Strategies for mitigating your risk from malware include connecting all devices of returning employees to a guest network and ensuring that your software restriction policy prevents user accounts from running executables. You should also continuously audit your IT environment for signs of ransomware in progress and enable alerts on unusual spikes of activity in your file repositories. And of course, provide regular user training on how to identify suspicious links and attachments and how to report them.

Last but not least, you should harden your data access governance: Revoke inappropriately assigned and excessive access rights, move all sensitive data to dedicated secure locations, audit activity around your sensitive data and monitor for privilege escalation. Addressing these gaps can significantly reduce the impact of attacks and enable the IT team to detect them faster.

March and April were panic time, when organizations needed to shift staff to remote work as fast as possible and prioritize service and data availability over security. In May and June, organizations should have taken time to identify and close any security gaps created by the rapid switch to WFH. Now it’s time for IT security teams to prepare for employees to return to the office, taking steps to minimize security risks based on their organization’s plans about what percentage of the workforce will stay remote or have flexible schedules.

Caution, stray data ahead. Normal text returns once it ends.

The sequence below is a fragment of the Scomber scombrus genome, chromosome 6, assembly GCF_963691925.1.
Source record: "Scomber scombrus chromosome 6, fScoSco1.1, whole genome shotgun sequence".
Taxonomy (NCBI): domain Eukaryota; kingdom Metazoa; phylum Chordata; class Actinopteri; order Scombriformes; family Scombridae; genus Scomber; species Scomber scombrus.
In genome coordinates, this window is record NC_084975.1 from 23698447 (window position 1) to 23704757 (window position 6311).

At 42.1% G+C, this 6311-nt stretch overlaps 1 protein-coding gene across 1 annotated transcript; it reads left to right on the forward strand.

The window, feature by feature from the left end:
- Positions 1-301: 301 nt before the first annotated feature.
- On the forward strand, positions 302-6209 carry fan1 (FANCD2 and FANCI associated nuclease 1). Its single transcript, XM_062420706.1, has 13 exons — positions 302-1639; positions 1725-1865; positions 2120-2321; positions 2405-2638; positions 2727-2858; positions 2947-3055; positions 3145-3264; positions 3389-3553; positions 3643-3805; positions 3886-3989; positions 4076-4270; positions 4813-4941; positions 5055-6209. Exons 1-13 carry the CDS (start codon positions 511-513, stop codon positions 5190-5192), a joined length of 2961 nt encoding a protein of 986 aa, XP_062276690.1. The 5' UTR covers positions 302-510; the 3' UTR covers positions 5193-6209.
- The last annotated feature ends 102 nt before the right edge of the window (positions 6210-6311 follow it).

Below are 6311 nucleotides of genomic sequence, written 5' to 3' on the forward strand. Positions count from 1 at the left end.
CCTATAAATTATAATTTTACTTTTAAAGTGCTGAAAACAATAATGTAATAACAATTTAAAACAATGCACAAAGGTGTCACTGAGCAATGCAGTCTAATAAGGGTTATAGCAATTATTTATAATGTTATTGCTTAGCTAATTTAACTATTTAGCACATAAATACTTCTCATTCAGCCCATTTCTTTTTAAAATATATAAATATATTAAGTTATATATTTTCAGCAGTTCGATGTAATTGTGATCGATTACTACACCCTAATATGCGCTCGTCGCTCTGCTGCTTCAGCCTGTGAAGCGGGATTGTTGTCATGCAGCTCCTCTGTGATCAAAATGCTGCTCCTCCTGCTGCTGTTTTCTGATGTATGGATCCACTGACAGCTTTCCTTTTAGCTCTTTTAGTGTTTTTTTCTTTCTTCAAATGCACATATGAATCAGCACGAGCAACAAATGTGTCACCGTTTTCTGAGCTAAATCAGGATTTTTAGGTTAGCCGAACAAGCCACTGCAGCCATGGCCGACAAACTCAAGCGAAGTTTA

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CEOWORLD magazine - Latest - CEO Agenda - 3 Tips to Transition Back to the Office, Securely.
Steve Dickson
Steve Dickson is CEO of Netwrix, provider of solutions that help IT professionals secure and control sensitive, regulated and business-critical data, regardless of where it resides. Steve holds a bachelor’s degree in applied mathematics from Weber State University and a master’s degree in business administration from Pepperdine University in Southern California. Steve Dickson is an opinion columnist for the CEOWORLD magazine. Follow him on LinkedIn.